Engineered Stone Ban

Engineered Stone Ban

Effective July 1, 2024, all Commonwealth, state, and territory governments have unanimously agreed to enforce a prohibition on the use, supply, and manufacture of engineered stone. This move aims to combat the devastating lung disease, silicosis.

Minister for WorkSafe and the TAC, Danny Pearson, alongside his Commonwealth, state, and territory counterparts, has committed to implementing a national ban on this hazardous product.

Victoria has been at the forefront of introducing stringent regulations, including the country's first licensing scheme for businesses working with crystalline silica. Now, efforts are underway to enforce the ban on engineered stone through amendments to occupational health and safety laws.

Businesses and consumers are urged not to enter into contracts involving engineered stone products, as legal fulfillment may be compromised. 

As of July 1, 2024, Victorian employers will be prohibited from engaging in any work related to the manufacturing, supply, processing, or installation of engineered stone. Additionally, the Commonwealth Government has expressed intentions to ban the importation of the product, further enhancing protections.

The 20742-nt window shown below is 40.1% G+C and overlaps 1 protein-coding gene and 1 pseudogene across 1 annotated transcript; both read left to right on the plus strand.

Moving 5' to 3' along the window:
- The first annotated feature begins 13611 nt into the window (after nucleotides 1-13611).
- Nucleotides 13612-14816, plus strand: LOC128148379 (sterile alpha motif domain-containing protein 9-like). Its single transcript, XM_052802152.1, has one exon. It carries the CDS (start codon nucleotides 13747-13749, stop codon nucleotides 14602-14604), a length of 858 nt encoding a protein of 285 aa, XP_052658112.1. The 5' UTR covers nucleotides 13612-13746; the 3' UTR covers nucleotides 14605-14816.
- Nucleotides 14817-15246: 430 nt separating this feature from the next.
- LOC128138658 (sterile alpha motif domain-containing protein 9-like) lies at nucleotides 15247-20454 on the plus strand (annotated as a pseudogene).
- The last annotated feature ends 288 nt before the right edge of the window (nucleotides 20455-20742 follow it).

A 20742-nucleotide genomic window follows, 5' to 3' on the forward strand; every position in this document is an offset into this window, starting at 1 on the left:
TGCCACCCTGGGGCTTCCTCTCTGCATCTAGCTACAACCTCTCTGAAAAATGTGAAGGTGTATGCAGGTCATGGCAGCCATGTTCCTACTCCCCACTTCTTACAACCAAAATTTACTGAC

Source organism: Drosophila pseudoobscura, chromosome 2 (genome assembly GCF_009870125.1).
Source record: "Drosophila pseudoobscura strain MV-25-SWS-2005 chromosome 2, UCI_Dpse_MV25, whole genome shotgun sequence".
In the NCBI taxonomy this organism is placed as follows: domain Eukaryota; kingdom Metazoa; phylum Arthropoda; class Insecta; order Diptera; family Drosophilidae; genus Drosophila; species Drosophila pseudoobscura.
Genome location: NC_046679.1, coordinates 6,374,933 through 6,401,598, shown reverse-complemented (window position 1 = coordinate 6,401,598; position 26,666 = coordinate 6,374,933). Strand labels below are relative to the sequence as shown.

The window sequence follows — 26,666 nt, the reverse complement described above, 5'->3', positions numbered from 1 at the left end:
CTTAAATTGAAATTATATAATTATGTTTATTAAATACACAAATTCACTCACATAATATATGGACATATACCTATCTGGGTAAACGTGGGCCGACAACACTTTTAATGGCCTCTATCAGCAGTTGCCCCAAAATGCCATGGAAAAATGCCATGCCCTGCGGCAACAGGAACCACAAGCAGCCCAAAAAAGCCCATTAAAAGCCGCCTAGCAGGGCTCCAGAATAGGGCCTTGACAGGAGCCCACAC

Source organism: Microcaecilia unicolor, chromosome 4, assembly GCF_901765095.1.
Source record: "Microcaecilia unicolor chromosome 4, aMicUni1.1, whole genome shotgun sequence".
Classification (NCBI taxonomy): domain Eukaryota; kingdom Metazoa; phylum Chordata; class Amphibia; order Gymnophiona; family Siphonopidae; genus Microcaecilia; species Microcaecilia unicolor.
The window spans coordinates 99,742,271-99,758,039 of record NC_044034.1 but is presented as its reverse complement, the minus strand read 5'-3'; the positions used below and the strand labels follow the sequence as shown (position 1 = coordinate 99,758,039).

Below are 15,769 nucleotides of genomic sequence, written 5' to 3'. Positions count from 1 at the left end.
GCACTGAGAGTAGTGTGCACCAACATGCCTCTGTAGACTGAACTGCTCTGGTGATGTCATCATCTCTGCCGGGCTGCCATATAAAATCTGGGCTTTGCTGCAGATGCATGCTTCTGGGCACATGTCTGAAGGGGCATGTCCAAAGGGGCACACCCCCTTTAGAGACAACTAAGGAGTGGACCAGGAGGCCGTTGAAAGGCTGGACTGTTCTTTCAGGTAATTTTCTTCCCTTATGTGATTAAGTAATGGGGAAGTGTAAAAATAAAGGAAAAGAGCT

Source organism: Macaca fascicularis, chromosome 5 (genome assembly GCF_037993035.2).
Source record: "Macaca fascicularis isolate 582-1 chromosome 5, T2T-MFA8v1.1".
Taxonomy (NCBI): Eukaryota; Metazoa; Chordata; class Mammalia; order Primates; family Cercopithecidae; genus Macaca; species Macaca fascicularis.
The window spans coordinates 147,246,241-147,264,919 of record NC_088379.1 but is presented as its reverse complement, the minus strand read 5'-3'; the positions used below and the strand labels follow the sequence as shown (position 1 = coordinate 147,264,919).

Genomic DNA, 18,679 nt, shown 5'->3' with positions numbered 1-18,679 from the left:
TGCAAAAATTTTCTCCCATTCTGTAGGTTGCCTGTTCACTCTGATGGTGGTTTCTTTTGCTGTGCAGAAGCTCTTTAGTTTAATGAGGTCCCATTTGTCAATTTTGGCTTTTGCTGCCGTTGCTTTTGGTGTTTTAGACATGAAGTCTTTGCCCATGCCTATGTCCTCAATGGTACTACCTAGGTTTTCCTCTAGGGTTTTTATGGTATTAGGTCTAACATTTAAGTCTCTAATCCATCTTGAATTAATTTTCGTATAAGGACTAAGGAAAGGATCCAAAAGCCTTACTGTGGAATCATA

However, certain exceptions to Victoria's prohibition will apply, such as the removal, repair, or minor modification of products installed before July 1, 2024. These activities will be subject to existing control requirements for engineered stone and additional regulations for high-risk crystalline silica work.

Until the ban is enforced, existing laws pertaining to exposure to crystalline silica dust and working with engineered stone will remain in place to safeguard workers.

In 2019, Victoria established its Silica Action Plan, implementing various measures to prevent exposure to crystalline silica dust and provide support for affected workers. Notably, Australia's only dedicated public hospital occupational respiratory clinic was established through a partnership between WorkSafe and The Alfred as part of this initiative.

The national ban follows a report by Safe Work Australia, which recommended prohibiting the use of all engineered stone, irrespective of crystalline silica content. The report highlighted the significant health risks posed by high levels of respirable crystalline silica generated during work with engineered stone, emphasising the absence of a safe threshold of silica content.

Engineered stone is defined in the report as an artificial product containing crystalline silica, created by combining natural stone materials with other chemical constituents and undergoing a hardening process.

Certain products will be explicitly excluded from the definition of engineered stone, including concrete and cement products, bricks, pavers, ceramic and porcelain tiles, roof tiles, grout, mortar, render, and plasterboard.

For more info visit Safework Australia or speak to Paul Holland about PPE and Respirator Equipment for preventive gear.